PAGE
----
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Dro. S. There is a fat friend at your master's house, That kitchend me for you to-day at dinner; She now
shall be my sister, not my wife. Dro. E. Methinks, you are my glass, and not my
Drö. S. Not I, sir; you are iny elder.
Dro. S. We will draw cuts for the senior: till then, lead thou first.
Dro. E. Nay, then thus: We came into the world, like brother and brother; And now let's go hand in hand, not one before another.
On a careful revision of the foregoing scenes, I do not hesitate to pronounce them the composition of two very unequal writers. Shakspeare had undoubtedly a share in them; but that the entire play was no work of his, is an opinion which (as Benedict says) · fire cannot melt out of me; I will die in it at the stake.' Thus, as we are informed by Aulus Gellius, lib. iii. cap. 3, some plays were absolutely ascribed to Plautus, which in truth had only been (retractatæ et expolitæ ) retouched and polished by him.
In this comedy we find more intricacy of plot than distinction of character; and our attention is less forcibly engaged, because we can guess in great measure how the denonement will be brought about. . Yet the subject appears to have been reluctantly dismissed, even in this last and unnecessary scene; where the same mistakes are continued, till the power of affording entertainment is entirely lost.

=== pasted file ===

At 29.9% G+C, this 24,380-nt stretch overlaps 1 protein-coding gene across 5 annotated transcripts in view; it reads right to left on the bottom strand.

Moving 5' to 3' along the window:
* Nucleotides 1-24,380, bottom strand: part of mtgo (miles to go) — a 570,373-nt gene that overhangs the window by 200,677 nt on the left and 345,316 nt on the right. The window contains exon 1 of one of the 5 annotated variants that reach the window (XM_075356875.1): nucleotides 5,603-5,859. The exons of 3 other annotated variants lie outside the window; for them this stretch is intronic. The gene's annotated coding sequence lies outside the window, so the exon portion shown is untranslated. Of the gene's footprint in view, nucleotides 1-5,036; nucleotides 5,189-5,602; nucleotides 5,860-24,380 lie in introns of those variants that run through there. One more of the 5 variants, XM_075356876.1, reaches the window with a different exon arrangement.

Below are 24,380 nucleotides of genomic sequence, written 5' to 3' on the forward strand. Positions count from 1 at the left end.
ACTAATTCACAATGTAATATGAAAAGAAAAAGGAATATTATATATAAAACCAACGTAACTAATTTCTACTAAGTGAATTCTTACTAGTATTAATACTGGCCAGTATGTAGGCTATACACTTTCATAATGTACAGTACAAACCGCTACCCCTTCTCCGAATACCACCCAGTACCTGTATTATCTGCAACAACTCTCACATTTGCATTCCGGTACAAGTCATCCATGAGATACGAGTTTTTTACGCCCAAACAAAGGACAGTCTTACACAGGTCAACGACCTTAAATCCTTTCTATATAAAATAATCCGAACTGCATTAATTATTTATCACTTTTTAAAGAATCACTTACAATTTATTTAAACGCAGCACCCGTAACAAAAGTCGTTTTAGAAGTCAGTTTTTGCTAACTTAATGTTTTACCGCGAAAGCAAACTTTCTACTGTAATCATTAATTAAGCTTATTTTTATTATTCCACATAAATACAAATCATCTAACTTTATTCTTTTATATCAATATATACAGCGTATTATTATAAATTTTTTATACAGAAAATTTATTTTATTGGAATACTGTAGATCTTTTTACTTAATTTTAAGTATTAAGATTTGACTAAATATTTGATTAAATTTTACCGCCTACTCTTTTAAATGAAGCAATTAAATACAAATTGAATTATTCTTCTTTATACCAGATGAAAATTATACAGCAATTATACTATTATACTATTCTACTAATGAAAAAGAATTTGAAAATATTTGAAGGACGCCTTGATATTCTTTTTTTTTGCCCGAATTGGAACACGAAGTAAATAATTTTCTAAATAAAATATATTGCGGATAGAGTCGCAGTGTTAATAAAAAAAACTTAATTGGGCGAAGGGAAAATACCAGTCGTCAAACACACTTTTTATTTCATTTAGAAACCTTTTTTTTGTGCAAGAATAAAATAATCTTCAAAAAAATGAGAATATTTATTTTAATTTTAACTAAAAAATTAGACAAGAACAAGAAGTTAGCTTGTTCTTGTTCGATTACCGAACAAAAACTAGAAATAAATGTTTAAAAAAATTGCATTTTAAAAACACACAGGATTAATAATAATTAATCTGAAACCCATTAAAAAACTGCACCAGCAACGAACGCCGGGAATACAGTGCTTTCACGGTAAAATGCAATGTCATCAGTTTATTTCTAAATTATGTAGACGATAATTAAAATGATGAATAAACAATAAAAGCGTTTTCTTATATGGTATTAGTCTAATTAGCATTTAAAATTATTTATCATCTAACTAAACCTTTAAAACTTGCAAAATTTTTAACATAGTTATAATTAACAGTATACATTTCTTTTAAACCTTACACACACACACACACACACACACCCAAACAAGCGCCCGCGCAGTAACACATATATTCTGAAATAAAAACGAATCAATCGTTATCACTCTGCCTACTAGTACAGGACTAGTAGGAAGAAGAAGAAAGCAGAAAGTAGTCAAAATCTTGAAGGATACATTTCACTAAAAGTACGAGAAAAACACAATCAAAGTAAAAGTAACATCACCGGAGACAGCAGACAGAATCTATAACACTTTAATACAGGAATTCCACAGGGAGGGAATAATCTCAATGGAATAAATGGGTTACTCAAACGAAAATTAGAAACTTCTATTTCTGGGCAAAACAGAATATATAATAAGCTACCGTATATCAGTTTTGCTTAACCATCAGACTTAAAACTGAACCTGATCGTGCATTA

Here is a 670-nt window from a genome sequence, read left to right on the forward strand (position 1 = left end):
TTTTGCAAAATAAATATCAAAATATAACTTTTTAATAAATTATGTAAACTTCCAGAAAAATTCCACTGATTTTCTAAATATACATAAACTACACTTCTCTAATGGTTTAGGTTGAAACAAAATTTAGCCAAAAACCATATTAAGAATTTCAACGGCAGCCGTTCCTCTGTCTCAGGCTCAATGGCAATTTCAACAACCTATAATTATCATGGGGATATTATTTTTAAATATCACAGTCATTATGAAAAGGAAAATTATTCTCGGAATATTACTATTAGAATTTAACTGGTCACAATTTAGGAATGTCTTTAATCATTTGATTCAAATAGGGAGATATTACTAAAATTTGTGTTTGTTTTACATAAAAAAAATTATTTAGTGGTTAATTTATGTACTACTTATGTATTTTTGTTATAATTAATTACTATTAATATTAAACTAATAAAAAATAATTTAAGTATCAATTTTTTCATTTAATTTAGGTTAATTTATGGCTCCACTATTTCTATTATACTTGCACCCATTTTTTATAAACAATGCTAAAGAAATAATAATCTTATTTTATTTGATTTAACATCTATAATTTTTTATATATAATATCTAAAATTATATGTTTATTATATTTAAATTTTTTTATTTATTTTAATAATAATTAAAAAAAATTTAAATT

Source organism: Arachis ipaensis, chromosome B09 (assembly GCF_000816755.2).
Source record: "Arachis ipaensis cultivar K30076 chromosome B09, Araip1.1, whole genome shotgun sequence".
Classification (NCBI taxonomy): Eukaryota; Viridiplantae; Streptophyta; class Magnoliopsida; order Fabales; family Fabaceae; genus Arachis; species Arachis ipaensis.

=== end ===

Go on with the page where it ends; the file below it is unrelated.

C. Whittingham, Printer, Chiswick.
Generals of the King's Army.
Noblemen of Scotland.
Lords, Gentlemen, Officers, Soldiers, Murderers,
Attendants, and Messengers. The Ghost of Banquo, and several other Apparitions. SCENE, in the End
of the Fourth Act, lies in England; through the rest of the Play, in Scotland ; and, chiefly, at Macbeth's Castle.
SCENE I. An open Place. Thunder and Lightning. Enter three Witches. 1 Witch. When shall we three meet again, In thunder, lightning, or in rain?
2 Witch. When the hurlyburly's done, When the battle's lost and won.
3 Witch. That will be ere set of sun.
Upon the heath:
All. Paddock calls:-Anon-
Witches vanish. SCENE II. A Camp near FORES. Alarum within. Enter King DUNCAN, MALCOLM,
DONALBAIN, LENOx, with Attendants, meeting a bleeding Soldier:
Dun. What bloody man is that? He can report,
This is the sergeant,
Doubtfully it stood;
Dun. O valiant cousin! worthy gentleman!
Sol. As whence the sun 'gins bis reflection Shipwrecking storiņs and direful thunders break; So from that spring, whence comfort seem'd to coine, Discomfort swells. Mark, king of Scotland, mark: No sooner justice had, with valour arm’d, Compelld these skipping kernes to trust their heels : But ihe Norweyan lord,
surveying vantage, With furbish'd arms, and new supplies of men, Began a fresh assault.